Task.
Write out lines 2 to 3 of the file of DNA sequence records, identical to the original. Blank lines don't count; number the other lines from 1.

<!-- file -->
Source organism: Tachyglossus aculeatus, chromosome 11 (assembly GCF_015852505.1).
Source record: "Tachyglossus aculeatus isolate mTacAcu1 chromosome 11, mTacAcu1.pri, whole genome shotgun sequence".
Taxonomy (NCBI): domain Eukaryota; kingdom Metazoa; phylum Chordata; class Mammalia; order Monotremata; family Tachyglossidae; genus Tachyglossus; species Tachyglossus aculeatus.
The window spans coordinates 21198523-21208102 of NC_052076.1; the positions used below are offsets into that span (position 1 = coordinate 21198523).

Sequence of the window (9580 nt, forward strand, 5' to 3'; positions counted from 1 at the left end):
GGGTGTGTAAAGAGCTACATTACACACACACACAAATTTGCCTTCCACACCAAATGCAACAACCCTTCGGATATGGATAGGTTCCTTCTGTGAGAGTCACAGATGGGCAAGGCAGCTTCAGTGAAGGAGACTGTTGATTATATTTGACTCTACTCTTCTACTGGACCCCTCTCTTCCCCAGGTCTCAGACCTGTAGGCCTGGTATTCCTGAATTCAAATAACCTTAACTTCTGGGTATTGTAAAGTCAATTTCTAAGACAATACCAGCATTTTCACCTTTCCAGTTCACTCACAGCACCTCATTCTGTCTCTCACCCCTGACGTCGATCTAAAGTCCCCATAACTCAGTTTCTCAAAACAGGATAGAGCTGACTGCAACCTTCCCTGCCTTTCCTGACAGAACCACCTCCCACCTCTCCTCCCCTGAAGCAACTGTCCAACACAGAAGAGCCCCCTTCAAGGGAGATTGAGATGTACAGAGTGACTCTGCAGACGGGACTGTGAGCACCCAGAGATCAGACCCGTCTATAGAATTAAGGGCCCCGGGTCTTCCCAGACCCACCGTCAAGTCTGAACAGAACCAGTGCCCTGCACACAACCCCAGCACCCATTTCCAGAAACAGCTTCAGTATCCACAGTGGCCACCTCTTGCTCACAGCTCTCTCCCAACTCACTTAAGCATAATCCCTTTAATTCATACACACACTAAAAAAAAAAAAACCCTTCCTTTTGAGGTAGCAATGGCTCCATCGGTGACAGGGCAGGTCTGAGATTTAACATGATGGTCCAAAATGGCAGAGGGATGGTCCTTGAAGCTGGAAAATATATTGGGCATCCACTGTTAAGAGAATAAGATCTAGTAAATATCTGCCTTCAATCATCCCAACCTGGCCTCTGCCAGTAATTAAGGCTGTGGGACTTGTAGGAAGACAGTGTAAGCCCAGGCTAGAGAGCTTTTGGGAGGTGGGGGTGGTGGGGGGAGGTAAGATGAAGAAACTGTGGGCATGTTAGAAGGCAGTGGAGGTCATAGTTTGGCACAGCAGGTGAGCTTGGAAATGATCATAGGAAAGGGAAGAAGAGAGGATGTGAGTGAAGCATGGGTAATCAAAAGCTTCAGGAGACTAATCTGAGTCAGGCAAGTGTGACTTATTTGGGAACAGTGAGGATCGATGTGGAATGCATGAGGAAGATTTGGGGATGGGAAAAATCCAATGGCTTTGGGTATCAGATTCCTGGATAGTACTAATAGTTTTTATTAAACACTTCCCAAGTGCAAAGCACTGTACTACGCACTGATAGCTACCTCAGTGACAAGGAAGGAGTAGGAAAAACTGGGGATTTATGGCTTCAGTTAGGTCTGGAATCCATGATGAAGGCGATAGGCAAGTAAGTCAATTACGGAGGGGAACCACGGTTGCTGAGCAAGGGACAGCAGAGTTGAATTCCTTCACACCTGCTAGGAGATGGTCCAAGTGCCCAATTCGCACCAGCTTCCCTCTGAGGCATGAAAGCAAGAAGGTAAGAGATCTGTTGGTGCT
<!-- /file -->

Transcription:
Source record: "Tachyglossus aculeatus isolate mTacAcu1 chromosome 11, mTacAcu1.pri, whole genome shotgun sequence".
Taxonomy (NCBI): domain Eukaryota; kingdom Metazoa; phylum Chordata; class Mammalia; order Monotremata; family Tachyglossidae; genus Tachyglossus; species Tachyglossus aculeatus.